A Terrifying Brush With Death at the Brink of Niagara Falls
If the hydro workers didn’t act fast, Sherry Vyverberg would be swept over the falls—or caught in the swirling blades of the powerhouse turbines. A Reader's Digest Classic, originally published in July 1984.
Monday, May 30, 1983, was a holiday in the United States—Memorial Day—and 20-year-old Sherry Vyverberg of Rochester, New York, decided to spend it at Niagara Falls with friends. Tall, with blue eyes and long, fair hair, Vyverberg had just finished a year of community college, the first step toward a nursing degree. Since she had to be back in Rochester by 3 p.m. for her job as a nursing assistant, she left home early and picked up her boyfriend, Keith Gandy, 22, and their friends Greg Grant, also 22, and Mike Jarocki, 26.
It was a bright, cool day, and all four were in high spirits. After a 90-minute drive, they crossed the Rainbow Bridge and had breakfast at a restaurant on the Canadian side of the border.
At 8:15 a.m., they drove along the Niagara Parkway and parked beside the Toronto Power Generating Station, an abandoned generating plant on the west bank of the Niagara River, 580 metres upriver from the falls. Gandy had broken his ankle a week earlier. Now, with his leg in a knee-high cast, he stood leaning on crutches beside the stone powerhouse, talking with the other two men.
Meanwhile, Vyverberg, dressed in a pink track suit, stepped around a metal railing by the powerhouse and crossed a small patch of grass to an ornamental barrier with a 60-centimetre-wide concrete ledge overlooking the water. Then, to get a closer view of the river, she walked a few metres along the ledge.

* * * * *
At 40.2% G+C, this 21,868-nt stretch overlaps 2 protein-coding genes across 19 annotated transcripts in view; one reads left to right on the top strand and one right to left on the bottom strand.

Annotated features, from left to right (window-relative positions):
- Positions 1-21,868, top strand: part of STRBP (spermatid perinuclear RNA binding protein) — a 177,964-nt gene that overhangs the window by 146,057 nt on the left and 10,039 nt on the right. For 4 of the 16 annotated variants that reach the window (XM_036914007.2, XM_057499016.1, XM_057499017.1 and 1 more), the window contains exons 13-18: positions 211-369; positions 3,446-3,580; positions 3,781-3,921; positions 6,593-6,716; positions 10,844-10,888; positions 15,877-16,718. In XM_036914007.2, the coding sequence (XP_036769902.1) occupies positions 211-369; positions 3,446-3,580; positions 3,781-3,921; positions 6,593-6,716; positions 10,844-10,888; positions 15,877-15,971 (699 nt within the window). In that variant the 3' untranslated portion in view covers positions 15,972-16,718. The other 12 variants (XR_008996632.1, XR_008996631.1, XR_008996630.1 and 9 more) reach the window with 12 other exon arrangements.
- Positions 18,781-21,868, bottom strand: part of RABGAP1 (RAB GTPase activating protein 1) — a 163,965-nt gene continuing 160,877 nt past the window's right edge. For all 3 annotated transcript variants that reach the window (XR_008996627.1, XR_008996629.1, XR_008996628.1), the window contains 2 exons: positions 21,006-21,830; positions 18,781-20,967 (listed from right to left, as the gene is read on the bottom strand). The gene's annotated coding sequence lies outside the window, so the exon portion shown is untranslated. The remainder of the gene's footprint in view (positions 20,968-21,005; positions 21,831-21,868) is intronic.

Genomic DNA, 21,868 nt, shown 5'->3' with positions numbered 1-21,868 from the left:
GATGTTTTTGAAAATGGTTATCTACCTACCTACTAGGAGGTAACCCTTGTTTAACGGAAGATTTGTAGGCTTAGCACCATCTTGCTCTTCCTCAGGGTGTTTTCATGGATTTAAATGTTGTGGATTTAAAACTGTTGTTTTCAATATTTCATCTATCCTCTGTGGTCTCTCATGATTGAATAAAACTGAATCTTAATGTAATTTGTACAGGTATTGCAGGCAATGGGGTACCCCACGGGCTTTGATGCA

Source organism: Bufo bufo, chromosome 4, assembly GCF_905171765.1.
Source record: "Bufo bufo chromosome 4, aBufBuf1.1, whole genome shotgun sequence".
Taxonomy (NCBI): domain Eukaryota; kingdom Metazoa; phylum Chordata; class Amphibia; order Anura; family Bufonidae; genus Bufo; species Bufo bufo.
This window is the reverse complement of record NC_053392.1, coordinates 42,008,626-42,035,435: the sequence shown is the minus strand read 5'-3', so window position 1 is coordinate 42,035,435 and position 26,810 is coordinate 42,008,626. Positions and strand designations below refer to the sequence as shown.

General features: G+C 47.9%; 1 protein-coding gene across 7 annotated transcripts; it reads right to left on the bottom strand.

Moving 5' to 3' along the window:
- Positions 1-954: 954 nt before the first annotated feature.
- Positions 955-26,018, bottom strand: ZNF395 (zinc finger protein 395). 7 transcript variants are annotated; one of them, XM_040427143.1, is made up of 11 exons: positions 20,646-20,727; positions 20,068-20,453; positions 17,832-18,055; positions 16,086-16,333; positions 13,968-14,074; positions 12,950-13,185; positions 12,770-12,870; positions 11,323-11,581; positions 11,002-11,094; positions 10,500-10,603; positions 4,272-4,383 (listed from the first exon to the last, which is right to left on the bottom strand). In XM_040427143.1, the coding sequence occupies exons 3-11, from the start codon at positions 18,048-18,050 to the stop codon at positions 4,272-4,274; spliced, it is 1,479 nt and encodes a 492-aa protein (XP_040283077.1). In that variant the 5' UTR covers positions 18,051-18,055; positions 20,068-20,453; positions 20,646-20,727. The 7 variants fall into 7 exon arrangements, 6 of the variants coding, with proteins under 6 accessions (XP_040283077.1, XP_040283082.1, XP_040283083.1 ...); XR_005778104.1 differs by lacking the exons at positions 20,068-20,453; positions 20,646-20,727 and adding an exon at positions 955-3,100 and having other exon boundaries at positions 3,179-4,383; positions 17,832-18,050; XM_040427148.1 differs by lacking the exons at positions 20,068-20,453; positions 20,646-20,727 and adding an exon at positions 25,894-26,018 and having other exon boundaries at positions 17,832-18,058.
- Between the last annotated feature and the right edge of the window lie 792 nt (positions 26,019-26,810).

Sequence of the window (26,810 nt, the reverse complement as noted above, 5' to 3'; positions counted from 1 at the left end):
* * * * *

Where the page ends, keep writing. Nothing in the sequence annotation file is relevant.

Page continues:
From her precarious perch, she looked downriver, where the semicircular crest of the Horseshoe Falls spanned the width of the river, from Goat Island to the Canadian shore. Dropping close to 60 metres to the furious turbulence below, the enormous waterfall roared like muffled thunder as it threw up its perpetual cloud of spray. Vyverberg knew that the Niagara was one of the most spectacular rivers in the world. What she did not yet realize was that it was also one of the most dangerous.
Directly below her, six metres down, water spilled from the sluiceway of the old powerhouse. Vyverberg peered down at it. Suddenly, she lost her footing and fell from the ledge.
She felt the shock of plunging into eight-degree-Celsius water and the force of the current sucking her deep down. Somehow she managed to hold her breath underwater and, when she reached the surface, to gasp for air. But again and again, the churning water pulled her under.
On the bank near the ledge, Jarocki had seen Vyverberg lean forward and then topple headfirst. This isn’t real, he thought. He cried, “She’s in!” With Grant, he scrambled down the bank and stood on the shoreline watching helplessly. For an instant, Vyverberg’s head bobbed up, then her feet, then she disappeared under the whitewater. Jarocki thought, There’s nothing we can do. How can we tell her mother?
From the bank, Gandy yelled, “She’s downstream!” Vyverberg had been caught by the river’s current and pulled 15 metres offshore. Now she was roughly 500 metres from the brink of the falls. Through she was a keen skier and hiker, Vyverberg could scarcely swim. Paddling with her hands to keep afloat, she felt the current tugging at her legs like some powerful monster. I’m going to die, she thought. I’m going over the falls.
With Jarocki close behind him, Grant scaled the cliff and raced along the bank, stripping to his underwear as he ran. When he drew level with Vyverberg, she was more than 30 metres out, and much closer to the falls. He clambered down to the river and dived in, the cold water gripping his body. Grant was able to swim just five metres before being swamped by torrential rapids. I can’t make it, he thought, and struggled back to the shore.